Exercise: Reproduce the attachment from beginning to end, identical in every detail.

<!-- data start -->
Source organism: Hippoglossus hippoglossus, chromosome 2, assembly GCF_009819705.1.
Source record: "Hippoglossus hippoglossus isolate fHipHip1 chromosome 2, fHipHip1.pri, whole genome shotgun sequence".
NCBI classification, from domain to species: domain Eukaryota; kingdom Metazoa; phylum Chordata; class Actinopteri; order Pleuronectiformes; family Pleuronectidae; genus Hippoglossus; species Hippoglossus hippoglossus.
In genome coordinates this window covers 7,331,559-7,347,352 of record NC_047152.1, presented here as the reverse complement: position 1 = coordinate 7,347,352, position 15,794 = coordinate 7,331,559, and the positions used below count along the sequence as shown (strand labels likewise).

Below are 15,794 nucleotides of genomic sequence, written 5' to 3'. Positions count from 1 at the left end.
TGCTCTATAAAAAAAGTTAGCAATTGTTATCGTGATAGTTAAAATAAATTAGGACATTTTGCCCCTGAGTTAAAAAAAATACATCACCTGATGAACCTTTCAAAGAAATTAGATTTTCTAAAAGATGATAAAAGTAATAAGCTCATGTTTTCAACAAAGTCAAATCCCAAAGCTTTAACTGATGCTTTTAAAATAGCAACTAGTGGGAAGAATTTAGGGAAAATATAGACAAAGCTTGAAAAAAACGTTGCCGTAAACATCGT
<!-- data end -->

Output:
Source organism: Hippoglossus hippoglossus, chromosome 2, assembly GCF_009819705.1.
Source record: "Hippoglossus hippoglossus isolate fHipHip1 chromosome 2, fHipHip1.pri, whole genome shotgun sequence".
NCBI classification, from domain to species: domain Eukaryota; kingdom Metazoa; phylum Chordata; class Actinopteri; order Pleuronectiformes; family Pleuronectidae; genus Hippoglossus; species Hippoglossus hippoglossus.
In genome coordinates this window covers 7,331,559-7,347,352 of record NC_047152.1, presented here as the reverse complement: position 1 = coordinate 7,347,352, position 15,794 = coordinate 7,331,559, and the positions used below count along the sequence as shown (strand labels likewise).

Below are 15,794 nucleotides of genomic sequence, written 5' to 3'. Positions count from 1 at the left end.
TGCTCTATAAAAAAAGTTAGCAATTGTTATCGTGATAGTTAAAATAAATTAGGACATTTTGCCCCTGAGTTAAAAAAAATACATCACCTGATGAACCTTTCAAAGAAATTAGATTTTCTAAAAGATGATAAAAGTAATAAGCTCATGTTTTCAACAAAGTCAAATCCCAAAGCTTTAACTGATGCTTTTAAAATAGCAACTAGTGGGAAGAATTTAGGGAAAATATAGACAAAGCTTGAAAAAAACGTTGCCGTAAACATCGT